When I initially read this memo, I thought Schultz sounded like a schmuck. All this nostalgic talk of "what was" and the breezy picture of yesteryear appeared to be the rumblings of, at worst, a rambling luddite. See below for a copy of the actual memo.
But a few observations make this memo an interesting piece:
His comment on small, gradual changes having a large impact on the overall system. There's a fair amount of research (cited in Origin of Wealth and Six Degrees) which suggests small preferences or adjustments can lead to massive epidemics or "cascades," due to the interconnectedness of the players involved. Now I don't know if Schultz is a big reader of complexity economics or network theory, or is just extremely intuitive, but his concerns of these small changes strongly affecting the value perception of the Starbucks brand seem closely analogous.
As mentioned before, his concerns sound legitimate, though the explanations seem weak. For the most part, the Starbucks brand is not a static concept, constantly changing depending on consumer tastes and opportunities for innovation (like automatic machines and flavor sealing packs). While the core concept of high value (and subsequently, high priced) coffee is under attack, can't innovation be targeted toward achieving those aims? I don't think the issue, as he mentioned, is making coffee slower or smell better: if anything, I want those baristas to make my chai latte as fast as humanly possible. What's missing is the compelling reason to stay. As an avid Starbucks fan (from spending time reading and studying GMAT at various locations in Manhattan), once I get my drink, unless I have a book on me or am meeting friends, there isn't much in the nicely laid out patio area to convince me to stay. Maybe it's video games, the ability to reserve tables for study groups, or even mini-concerts, but once the coffee/tea/latte is purchased, what's really to do?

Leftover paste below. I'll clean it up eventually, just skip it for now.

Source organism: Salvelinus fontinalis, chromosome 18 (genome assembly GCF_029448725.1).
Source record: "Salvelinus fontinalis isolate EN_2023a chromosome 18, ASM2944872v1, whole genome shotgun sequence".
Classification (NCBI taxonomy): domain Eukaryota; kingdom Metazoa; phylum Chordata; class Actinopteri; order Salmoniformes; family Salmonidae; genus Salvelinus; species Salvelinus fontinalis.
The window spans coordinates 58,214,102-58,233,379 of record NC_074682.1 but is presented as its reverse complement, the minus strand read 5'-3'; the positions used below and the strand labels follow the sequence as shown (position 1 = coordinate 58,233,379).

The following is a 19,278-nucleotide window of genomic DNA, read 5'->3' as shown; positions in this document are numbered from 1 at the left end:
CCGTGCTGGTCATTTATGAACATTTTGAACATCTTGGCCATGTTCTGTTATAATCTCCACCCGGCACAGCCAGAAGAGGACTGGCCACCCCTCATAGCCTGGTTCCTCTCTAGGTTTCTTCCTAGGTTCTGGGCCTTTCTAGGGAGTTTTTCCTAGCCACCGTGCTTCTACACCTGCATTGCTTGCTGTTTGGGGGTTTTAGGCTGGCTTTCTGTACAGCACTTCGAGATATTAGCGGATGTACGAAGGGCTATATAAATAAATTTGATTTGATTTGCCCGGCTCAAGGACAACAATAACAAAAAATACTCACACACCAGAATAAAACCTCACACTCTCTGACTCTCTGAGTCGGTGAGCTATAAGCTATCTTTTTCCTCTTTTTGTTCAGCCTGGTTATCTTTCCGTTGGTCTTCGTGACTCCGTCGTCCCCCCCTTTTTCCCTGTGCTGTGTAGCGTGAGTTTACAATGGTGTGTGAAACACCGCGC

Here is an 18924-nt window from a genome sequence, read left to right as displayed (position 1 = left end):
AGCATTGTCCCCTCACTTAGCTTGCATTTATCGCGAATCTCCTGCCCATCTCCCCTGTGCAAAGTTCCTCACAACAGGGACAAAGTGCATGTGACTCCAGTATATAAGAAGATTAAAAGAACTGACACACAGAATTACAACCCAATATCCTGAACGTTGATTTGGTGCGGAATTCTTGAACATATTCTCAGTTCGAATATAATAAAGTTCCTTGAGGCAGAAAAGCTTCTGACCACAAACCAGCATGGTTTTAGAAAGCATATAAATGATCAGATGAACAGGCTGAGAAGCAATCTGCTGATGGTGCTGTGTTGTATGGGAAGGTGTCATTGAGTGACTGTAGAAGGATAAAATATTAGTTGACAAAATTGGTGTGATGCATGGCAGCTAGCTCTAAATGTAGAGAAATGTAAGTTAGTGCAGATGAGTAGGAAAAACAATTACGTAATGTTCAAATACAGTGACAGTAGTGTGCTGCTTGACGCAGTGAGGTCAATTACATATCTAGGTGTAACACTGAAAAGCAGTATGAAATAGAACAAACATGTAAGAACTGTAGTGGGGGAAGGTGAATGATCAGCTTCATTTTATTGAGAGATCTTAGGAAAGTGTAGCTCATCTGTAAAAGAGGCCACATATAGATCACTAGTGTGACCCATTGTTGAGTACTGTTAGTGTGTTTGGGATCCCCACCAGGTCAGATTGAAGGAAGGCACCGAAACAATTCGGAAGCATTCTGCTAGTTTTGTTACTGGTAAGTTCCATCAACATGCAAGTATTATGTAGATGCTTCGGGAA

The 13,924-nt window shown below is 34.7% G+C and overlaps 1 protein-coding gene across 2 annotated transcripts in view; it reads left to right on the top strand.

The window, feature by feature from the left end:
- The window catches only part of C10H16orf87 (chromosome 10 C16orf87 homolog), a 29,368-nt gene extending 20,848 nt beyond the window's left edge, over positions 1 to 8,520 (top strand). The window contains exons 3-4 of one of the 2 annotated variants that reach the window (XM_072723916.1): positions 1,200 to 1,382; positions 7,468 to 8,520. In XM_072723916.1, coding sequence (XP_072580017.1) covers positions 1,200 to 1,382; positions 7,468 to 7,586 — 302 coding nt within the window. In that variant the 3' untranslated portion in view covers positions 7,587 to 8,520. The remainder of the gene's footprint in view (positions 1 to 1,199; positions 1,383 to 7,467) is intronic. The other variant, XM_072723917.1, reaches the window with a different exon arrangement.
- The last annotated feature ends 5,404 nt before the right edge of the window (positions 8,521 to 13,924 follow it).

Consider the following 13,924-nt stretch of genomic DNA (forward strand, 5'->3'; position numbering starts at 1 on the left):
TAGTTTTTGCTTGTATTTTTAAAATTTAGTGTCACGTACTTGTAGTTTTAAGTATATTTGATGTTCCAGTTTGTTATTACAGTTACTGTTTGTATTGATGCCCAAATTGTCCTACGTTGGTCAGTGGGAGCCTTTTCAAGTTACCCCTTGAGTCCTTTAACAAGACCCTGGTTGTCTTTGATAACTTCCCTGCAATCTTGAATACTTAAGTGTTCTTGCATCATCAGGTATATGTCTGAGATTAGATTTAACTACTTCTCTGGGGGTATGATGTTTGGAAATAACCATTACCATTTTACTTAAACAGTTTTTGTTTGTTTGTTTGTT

On a completely irrelevent side note, isn't it interesting how Amazon has become the de facto imdb of books? Every blog I read which reviews a book always links to the Amazon page for that book. Now I'm generally fine with that because the page, besides purchasing ability, also has reviews and even excerpts for viewing. But shouldn't such a "homepage" for books be less, well, commercial? And can't they fix the damn URL's to include more metadata, rather an endless string of random characters and numbers? Just a thought.